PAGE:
ABOUT THE AUTHOR: Weston Ochse is a former intelligence officer and special operations soldier who has engaged enemy combatants, terrorists, narco smugglers, and human traffickers. His personal war stories include performing humanitarian operations over Bangladesh, being deployed to Afghanistan, and a near miss being cannibalized in Papua New Guinea. His fiction and non-fiction has been praised by USA Today, The Atlantic, The New York Post, The Financial Times of London, and Publishers Weekly. The American Library Association labeled him one of the Major Horror Authors of the 21st Century. His work has also won the Bram Stoker Award, been nominated for the Pushcart Prize, and won multiple New Mexico-Arizona Book Awards. A writer of more than 26 books in multiple genres, his military supernatural series SEAL Team 666 has been optioned to be a movie starring Dwayne Johnson. His military sci fi series, which starts with Grunt Life, has been praised for its PTSD-positive depiction of soldiers at peace and at war. Weston likes to be called a chaotic good paladin and challenges anyone to disagree. After all, no one can really stand a goody two-shoes lawful good character. They can be so annoying. It's so much more fun to be chaotic, even when you're striving to save the world. You can argue with him about this and other things online at Living Dangerously or on Facebook at Badasswriter. All content of this blog is copywrited by Weston Ochse.

Wednesday, December 26, 2018

Burning Sky Makes Another Best of 2018 List

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Adman, Bonvivant, and Author, John Hornor Jacobs had his own best list for 2018. Among many illustrious books, he included Burning Sky. Here's what he had to say:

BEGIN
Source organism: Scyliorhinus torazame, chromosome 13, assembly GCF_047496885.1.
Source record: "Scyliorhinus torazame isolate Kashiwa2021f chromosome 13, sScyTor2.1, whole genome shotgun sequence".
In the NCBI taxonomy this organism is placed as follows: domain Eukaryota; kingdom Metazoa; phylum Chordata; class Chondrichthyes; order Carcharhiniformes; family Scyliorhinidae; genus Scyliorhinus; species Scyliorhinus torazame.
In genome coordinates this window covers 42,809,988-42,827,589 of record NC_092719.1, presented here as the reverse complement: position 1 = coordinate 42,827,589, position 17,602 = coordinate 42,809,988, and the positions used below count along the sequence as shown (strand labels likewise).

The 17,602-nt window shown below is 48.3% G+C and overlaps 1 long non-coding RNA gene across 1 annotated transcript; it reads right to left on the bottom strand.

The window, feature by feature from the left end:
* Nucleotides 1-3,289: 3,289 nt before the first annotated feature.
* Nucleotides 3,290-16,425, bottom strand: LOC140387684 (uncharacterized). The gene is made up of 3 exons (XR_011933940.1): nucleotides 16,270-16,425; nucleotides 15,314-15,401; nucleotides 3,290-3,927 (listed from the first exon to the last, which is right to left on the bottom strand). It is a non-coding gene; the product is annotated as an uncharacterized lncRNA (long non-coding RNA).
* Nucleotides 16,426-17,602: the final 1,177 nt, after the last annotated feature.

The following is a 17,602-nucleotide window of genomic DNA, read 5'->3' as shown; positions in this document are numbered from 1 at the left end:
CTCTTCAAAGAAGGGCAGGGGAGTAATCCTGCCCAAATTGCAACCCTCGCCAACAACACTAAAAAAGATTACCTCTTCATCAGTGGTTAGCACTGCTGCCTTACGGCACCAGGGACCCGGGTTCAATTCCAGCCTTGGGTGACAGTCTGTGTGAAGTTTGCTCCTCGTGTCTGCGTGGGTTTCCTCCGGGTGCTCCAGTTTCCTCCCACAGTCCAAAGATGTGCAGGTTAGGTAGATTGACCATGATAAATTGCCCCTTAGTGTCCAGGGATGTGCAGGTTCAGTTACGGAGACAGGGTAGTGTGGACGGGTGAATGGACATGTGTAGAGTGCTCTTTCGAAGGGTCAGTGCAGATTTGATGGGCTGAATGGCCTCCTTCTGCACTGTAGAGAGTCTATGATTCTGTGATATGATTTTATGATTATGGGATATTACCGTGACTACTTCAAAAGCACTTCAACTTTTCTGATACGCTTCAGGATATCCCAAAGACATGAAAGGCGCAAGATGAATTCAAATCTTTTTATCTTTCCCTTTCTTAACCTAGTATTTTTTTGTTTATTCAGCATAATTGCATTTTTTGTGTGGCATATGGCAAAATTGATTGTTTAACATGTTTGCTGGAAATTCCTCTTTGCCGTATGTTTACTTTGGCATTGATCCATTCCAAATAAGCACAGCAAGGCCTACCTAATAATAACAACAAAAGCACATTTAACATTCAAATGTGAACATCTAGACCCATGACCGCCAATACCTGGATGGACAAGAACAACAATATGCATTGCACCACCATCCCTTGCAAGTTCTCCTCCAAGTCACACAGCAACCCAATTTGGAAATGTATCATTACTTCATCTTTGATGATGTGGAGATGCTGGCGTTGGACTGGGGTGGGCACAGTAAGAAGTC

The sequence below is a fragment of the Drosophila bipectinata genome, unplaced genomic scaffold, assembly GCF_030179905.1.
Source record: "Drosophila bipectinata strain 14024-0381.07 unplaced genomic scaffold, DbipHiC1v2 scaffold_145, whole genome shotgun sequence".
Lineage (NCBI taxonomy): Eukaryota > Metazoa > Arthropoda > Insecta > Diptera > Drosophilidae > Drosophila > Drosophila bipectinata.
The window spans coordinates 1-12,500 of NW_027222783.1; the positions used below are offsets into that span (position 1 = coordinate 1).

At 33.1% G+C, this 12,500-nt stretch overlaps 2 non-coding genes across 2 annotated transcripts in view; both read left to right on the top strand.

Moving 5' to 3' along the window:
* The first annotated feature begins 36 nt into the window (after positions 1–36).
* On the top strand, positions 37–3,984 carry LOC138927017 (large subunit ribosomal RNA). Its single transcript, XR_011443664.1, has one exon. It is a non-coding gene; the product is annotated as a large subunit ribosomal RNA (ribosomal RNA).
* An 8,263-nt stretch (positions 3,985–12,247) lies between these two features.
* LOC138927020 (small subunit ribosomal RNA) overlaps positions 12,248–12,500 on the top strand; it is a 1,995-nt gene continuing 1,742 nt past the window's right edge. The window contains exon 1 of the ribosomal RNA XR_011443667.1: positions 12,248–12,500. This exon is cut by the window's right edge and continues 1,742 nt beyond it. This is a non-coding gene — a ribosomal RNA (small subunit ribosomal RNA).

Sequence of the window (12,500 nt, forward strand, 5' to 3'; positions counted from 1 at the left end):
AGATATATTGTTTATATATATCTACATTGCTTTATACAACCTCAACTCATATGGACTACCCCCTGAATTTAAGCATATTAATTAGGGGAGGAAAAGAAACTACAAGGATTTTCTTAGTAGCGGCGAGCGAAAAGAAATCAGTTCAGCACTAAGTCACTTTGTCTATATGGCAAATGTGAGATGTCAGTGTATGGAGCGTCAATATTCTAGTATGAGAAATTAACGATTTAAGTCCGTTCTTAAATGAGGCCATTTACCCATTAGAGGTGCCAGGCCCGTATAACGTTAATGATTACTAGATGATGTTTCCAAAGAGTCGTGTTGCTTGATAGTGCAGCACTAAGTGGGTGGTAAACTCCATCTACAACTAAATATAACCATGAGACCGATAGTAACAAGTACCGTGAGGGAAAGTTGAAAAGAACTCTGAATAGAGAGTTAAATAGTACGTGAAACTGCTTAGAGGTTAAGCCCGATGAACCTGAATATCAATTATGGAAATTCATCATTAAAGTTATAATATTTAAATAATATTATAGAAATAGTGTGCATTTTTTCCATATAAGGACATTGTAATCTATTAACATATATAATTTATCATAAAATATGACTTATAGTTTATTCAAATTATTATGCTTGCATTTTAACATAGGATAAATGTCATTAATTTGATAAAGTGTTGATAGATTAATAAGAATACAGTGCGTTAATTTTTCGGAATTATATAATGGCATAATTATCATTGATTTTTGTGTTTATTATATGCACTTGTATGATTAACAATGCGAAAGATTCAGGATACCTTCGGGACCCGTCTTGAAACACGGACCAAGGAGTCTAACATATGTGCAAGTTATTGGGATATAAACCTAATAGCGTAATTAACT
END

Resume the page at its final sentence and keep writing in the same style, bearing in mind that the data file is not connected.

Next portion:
I really enjoyed this book. I’ve said elsewhere that Weston’s short fiction moves with terrifying grace, but his novels have a muscular poetry to them. Burning Sky, his newest novel, moves with urgency and forcefulness with the precision of, well, a military combat team, which just so happens to be the center and beating heart of this fascinating novel. It starts already rolling hard and continues, with some twists and turns and an elegant mystery that sneaks up on you along the way, to a cataclysmically great ending. Ochse’s inclusion of Zoroastrianism (a word, I have learned, I have a terrible time spelling without digital help) is inspired and really caught me in its grasp – I realized how little I actually know about it – so it offers a rich and intricate world for readers to discover, delivered by Weston’s assured voice. Wes makes you care about this menagerie of hard-bit soldiers, drawing you in to feel like you’re part of the team, and then he does horrible things to them. And he fucks with your head while he’s at it. If you like brilliantly rendered military fiction, if you like cosmic horror with new and interesting takes on mythology (seriously, he opens the door a crack for you by the end, exposing the potential for so much more), it’s not a book to be missed. Thankfully, there are more stories coming in this series.
To see his entire list and make sure you have the right books on your TBR, follow this link.  

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